In this final lesson on the multi-factorial etiology of substance use, we considered the risk and protective factors for Canada’s youth: mainstream, non-mainstream, and Aboriginal. Significant risk factors can be interpersonal, such as age, gender, and race; or intrapersonal, such as family, peers, and friends. We lightly touched on the influence of school and community.
Noteworthy is that non-mainstream youth have an elevated risk for substance use disorders and face increased stigma and discrimination compared to mainstream youth. Another significant additional risk factor, particularly for Aboriginal youth is their experiences of childhood trauma, and the legacy of residential school policies.
However, understanding risk factors is not sufficient. Substance use prevention and early intervention programs certainly need to be uniquely designed to the particular needs of the individual. Risk factors need to be mitigated while protective factors are simultaneously developed and strengthened.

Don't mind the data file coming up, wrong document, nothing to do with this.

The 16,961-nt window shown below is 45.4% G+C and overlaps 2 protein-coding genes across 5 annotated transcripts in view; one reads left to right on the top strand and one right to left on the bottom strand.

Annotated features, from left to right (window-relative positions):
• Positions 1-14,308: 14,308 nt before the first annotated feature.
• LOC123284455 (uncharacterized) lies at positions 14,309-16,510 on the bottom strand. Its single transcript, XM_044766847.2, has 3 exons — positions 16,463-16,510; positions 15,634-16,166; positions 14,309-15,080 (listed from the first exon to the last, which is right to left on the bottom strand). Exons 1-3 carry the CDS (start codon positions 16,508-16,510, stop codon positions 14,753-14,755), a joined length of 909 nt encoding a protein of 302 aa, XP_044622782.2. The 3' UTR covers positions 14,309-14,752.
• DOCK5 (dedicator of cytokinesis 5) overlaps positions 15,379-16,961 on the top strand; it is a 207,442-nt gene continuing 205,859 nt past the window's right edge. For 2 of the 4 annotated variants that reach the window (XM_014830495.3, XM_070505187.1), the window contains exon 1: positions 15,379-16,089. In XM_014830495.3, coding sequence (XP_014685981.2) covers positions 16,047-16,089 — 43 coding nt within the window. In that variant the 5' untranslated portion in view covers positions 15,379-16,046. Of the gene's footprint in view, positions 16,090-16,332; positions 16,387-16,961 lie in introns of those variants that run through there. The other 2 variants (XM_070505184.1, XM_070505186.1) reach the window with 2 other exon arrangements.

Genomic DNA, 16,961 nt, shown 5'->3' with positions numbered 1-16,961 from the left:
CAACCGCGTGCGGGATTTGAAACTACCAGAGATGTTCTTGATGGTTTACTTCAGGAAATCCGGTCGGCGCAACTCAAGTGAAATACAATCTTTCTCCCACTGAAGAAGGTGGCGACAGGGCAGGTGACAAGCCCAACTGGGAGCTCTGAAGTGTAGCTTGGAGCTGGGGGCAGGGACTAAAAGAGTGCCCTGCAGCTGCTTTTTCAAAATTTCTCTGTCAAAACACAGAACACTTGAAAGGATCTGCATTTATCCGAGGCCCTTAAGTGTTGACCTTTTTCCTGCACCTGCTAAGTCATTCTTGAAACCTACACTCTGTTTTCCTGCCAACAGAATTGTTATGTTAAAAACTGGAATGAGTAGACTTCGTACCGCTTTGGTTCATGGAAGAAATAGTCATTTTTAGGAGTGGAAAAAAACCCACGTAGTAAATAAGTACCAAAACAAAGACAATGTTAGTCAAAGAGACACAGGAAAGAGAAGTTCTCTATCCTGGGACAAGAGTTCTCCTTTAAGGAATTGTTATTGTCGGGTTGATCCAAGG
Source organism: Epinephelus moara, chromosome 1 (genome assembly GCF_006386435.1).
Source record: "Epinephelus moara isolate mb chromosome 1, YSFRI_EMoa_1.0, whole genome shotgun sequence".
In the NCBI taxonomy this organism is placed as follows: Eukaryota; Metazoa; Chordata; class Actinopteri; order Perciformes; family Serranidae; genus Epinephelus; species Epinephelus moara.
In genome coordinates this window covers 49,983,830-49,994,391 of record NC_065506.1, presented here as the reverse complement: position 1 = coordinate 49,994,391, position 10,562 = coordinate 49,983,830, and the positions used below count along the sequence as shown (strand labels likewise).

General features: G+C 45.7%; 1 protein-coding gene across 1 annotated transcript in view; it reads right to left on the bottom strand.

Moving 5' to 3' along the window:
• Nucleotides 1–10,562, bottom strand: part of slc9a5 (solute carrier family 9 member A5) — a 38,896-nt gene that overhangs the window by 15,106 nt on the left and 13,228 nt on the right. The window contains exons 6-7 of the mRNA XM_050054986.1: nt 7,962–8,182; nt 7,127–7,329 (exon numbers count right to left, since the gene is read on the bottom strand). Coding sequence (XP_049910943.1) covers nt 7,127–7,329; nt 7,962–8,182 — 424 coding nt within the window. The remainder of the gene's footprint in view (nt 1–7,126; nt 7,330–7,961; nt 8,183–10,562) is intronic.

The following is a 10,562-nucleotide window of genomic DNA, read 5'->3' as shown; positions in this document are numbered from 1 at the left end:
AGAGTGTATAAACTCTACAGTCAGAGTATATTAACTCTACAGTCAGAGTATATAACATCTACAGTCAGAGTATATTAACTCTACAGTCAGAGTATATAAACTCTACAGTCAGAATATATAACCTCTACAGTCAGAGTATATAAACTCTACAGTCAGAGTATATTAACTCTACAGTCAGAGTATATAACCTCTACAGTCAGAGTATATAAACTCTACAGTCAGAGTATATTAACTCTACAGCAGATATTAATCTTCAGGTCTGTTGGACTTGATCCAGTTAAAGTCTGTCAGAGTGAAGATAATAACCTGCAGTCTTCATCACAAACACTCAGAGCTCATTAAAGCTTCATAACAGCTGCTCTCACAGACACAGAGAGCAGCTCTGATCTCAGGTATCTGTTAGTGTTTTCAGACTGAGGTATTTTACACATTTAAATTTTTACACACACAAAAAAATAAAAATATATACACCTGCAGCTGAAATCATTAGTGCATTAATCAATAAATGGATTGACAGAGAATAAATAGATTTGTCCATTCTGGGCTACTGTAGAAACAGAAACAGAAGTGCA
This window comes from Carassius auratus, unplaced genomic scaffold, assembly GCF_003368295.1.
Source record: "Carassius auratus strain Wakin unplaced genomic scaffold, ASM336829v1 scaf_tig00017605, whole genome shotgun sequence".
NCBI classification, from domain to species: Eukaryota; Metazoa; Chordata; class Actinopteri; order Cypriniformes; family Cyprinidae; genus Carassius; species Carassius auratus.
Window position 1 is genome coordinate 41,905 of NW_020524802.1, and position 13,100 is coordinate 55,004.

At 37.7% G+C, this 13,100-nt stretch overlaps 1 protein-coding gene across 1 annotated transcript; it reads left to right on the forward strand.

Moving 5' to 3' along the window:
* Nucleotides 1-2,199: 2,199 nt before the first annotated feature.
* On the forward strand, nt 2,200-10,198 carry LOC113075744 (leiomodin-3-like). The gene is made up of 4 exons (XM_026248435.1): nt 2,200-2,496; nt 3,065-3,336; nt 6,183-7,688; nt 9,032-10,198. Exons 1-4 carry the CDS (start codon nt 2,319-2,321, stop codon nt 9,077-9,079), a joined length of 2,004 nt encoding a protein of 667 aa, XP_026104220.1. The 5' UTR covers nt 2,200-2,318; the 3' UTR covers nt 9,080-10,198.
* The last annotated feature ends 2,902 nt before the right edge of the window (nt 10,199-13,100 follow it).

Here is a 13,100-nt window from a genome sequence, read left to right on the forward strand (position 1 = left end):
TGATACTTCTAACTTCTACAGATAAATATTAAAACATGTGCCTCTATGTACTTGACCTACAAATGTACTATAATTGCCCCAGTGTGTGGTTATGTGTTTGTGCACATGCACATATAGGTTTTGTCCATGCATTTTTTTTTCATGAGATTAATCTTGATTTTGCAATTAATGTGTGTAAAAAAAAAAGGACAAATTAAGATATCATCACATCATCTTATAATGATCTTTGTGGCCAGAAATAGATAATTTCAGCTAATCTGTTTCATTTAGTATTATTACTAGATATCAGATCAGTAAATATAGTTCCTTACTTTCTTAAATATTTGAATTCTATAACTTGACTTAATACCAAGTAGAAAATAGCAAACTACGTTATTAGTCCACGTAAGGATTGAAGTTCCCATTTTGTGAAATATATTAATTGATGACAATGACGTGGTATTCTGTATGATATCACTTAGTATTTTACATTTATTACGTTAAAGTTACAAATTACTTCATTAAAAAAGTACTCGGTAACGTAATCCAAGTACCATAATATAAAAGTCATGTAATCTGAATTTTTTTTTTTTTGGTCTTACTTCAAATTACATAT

Now that we have looked at the evidence associated with the cause (etiology) of substance use, and your own values and beliefs about the etiology, the next two lessons of the course will introduce the principles of evidence-based practice.
Bombay, A., Matheson, K., & Anisman, H. (2011). The impact of stressors on second generation Indian residential school survivors. Transcultural Psychiatry, 48(4), 367–391.
Rawana, J. S., & Ames, M. E. (2012). Protective predictors of alcohol use trajectories among Canadian Aboriginal youth. Journal Youth Adolescence, 41, 229–243.
Stone, A. L., Becker, L. G., Huber, A. M., & Catalano, R. F. (2012). Review of risk and protective factors of substance use and problem use in emerging adulthood. Addictive Behaviors, 37, 747–775.